From Grades to Classroom Management, Here Are the Top Teaching Posts of 2016
2016 is winding down, and teachers are going on a well-deserved break. But before you put aside thoughts of policy and pedagogy in favor of holiday cheer, take a look at a list of the 10 most-read Teaching Now posts in 2016.
Readers loved this look at the state of the teaching profession in chart form. Stay tuned for a 2016 update in the coming days...
This study found that when teachers know what they have in common with students from other races, they are more likely to have positive relationships with them—which can close the achievement gap in their class. This study was particularly timely, as there is a movement to make sure that white teachers have the cultural competency to relate to their diverse students.
Some schools are implementing "no zero" policies to make it harder for students to fail and to keep them motivated. Judging from the comments on this article, many teachers are fed up with traditional grading—but there's a lot of differing opinions on how best to measure students' progress.
We spoke to Roxanna Elden, a popular author who focuses on support for new teachers, about why classroom management can be so hard the first few years. Her advice for teachers who are coming back from winter break is particularly helpful.
"Instead of [teachers] giving themselves this big pep talk about how they're going to be better at everything than they were at the beginning of the year—this time I'm going to keep up with grading, and this time I'm going to make sure the color-coded folders are filled out by Thursday night instead of Friday morning—you might be better off saying, "How can I simplify my grading, and how can I not color code my folders?" And just do something that's more basic and more easy to keep up with," she said.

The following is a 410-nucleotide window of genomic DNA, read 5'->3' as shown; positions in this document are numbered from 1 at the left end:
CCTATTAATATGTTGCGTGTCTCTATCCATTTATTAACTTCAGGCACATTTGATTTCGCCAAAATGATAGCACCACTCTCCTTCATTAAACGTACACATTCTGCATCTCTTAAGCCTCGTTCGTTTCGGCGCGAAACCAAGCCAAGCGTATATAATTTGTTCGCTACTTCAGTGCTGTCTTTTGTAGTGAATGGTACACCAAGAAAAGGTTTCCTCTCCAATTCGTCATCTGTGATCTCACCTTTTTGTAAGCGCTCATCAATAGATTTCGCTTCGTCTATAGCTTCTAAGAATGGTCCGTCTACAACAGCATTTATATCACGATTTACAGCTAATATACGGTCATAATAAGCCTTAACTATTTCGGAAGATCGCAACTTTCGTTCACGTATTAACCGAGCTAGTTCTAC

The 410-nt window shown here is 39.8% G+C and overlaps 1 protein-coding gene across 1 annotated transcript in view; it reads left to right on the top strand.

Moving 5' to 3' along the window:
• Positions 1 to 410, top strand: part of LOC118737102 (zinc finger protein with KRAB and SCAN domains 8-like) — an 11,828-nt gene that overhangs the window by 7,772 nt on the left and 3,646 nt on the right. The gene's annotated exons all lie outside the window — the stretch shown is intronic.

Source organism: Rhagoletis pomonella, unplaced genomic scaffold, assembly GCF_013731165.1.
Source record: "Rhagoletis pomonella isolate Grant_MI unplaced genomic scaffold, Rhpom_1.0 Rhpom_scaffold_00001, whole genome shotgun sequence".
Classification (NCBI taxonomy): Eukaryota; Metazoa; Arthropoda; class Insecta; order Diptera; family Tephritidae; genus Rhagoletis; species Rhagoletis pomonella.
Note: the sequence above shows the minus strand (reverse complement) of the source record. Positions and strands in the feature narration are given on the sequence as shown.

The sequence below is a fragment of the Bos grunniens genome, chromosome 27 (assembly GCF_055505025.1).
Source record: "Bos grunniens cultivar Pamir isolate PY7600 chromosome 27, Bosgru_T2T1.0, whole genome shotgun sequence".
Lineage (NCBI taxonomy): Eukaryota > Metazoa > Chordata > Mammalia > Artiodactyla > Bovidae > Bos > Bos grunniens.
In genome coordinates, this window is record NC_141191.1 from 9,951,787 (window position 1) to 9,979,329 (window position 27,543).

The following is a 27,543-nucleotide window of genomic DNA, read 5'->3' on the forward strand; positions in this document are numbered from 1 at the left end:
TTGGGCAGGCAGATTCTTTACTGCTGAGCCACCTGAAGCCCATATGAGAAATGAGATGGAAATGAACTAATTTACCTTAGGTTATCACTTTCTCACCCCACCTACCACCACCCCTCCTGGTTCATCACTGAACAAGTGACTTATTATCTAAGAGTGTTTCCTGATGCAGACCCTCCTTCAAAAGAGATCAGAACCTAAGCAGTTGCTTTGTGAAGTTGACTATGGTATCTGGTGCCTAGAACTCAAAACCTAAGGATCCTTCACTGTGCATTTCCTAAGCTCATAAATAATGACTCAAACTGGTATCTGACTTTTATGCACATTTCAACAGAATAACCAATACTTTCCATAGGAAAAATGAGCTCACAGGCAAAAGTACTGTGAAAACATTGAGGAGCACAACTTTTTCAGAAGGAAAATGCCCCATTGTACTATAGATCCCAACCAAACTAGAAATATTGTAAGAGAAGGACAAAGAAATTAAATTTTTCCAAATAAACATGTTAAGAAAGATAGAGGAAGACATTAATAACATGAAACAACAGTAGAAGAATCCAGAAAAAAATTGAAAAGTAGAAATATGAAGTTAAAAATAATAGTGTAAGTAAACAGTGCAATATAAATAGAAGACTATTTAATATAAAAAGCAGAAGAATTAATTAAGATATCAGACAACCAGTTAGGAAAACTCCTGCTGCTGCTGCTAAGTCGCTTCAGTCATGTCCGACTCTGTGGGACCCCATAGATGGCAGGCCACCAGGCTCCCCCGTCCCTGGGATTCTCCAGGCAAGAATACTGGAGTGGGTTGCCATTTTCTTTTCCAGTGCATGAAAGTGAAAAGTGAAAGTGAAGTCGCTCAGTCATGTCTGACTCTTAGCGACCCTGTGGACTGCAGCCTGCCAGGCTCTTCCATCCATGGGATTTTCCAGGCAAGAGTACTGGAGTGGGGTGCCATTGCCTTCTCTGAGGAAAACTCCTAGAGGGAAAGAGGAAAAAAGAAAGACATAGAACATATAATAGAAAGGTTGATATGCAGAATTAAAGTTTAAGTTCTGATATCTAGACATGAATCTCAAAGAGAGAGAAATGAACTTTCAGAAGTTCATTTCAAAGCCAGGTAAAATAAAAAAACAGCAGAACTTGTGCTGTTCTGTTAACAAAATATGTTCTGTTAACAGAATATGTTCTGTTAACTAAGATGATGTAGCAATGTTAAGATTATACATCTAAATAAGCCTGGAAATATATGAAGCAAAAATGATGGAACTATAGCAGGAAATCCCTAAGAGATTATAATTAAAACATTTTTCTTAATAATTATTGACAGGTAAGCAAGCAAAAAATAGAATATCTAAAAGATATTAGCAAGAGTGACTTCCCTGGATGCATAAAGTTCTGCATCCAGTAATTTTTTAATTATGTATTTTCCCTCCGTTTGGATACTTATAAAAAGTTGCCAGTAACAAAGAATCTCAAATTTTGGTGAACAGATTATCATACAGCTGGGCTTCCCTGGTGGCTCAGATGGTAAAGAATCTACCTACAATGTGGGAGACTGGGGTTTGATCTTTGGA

Utah schools can now hire people who have relevant professional experience but no teaching experience, in a desperate measure to curb severe teacher shortages. This decision generated a lot of public outcry.
An Atlanta Journal-Constitution columnist spoke to teenagers about school and repeatedly heard that they don't like it when teachers don't take control of the classroom, and let students direct class discussions. They also hate group projects. This opened up an interesting conversation about the extent to which teachers should incorporate student-led learning and group projects into their classrooms.
A new report found that the gap between U.S. teachers' pay and that of comparable workers is greater than ever before. Not good news for a profession that's already battling to attract and retain its teachers.
Who doesn't like an inspirational teacher video?
For many teachers, the contentious presidential election dominated the fall semester. Many teachers were wary of discussing the campaign, and the divisive rhetoric that was prevalent throughout it, in the classroom. But when Donald Trump won, many teachers felt like they had to address students' fears—particularly students of color, immigrant students, and those who come from immigrant families—and start to heal the divisions in their classrooms.
Six state Teachers of the Year traveled to Finland, which is known for its top-performing education system, to learn from their schools. Two of them spoke to Teaching Now about the lessons they learned in Finland and what insights they will bring back to their own U.S. classrooms.
Thanks for reading!